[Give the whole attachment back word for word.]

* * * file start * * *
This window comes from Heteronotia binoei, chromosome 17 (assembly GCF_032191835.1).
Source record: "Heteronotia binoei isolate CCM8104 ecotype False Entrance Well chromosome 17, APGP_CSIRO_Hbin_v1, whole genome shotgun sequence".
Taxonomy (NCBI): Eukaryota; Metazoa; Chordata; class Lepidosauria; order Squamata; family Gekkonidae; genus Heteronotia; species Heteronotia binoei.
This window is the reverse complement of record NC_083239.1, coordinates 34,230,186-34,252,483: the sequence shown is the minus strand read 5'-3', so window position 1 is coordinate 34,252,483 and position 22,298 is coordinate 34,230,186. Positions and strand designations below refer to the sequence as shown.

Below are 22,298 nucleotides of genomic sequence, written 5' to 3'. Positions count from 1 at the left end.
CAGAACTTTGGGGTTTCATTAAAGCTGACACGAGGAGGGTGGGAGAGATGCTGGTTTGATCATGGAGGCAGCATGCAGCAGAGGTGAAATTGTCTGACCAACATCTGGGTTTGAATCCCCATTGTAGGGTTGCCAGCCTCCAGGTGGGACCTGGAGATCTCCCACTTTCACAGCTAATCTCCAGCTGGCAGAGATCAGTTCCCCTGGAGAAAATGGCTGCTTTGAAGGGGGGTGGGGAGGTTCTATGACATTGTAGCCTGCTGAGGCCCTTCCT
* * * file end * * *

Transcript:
This window comes from Heteronotia binoei, chromosome 17 (assembly GCF_032191835.1).
Source record: "Heteronotia binoei isolate CCM8104 ecotype False Entrance Well chromosome 17, APGP_CSIRO_Hbin_v1, whole genome shotgun sequence".
Taxonomy (NCBI): Eukaryota; Metazoa; Chordata; class Lepidosauria; order Squamata; family Gekkonidae; genus Heteronotia; species Heteronotia binoei.
This window is the reverse complement of record NC_083239.1, coordinates 34,230,186-34,252,483: the sequence shown is the minus strand read 5'-3', so window position 1 is coordinate 34,252,483 and position 22,298 is coordinate 34,230,186. Positions and strand designations below refer to the sequence as shown.

Below are 22,298 nucleotides of genomic sequence, written 5' to 3'. Positions count from 1 at the left end.
CAGAACTTTGGGGTTTCATTAAAGCTGACACGAGGAGGGTGGGAGAGATGCTGGTTTGATCATGGAGGCAGCATGCAGCAGAGGTGAAATTGTCTGACCAACATCTGGGTTTGAATCCCCATTGTAGGGTTGCCAGCCTCCAGGTGGGACCTGGAGATCTCCCACTTTCACAGCTAATCTCCAGCTGGCAGAGATCAGTTCCCCTGGAGAAAATGGCTGCTTTGAAGGGGGGTGGGGAGGTTCTATGACATTGTAGCCTGCTGAGGCCCTTCCT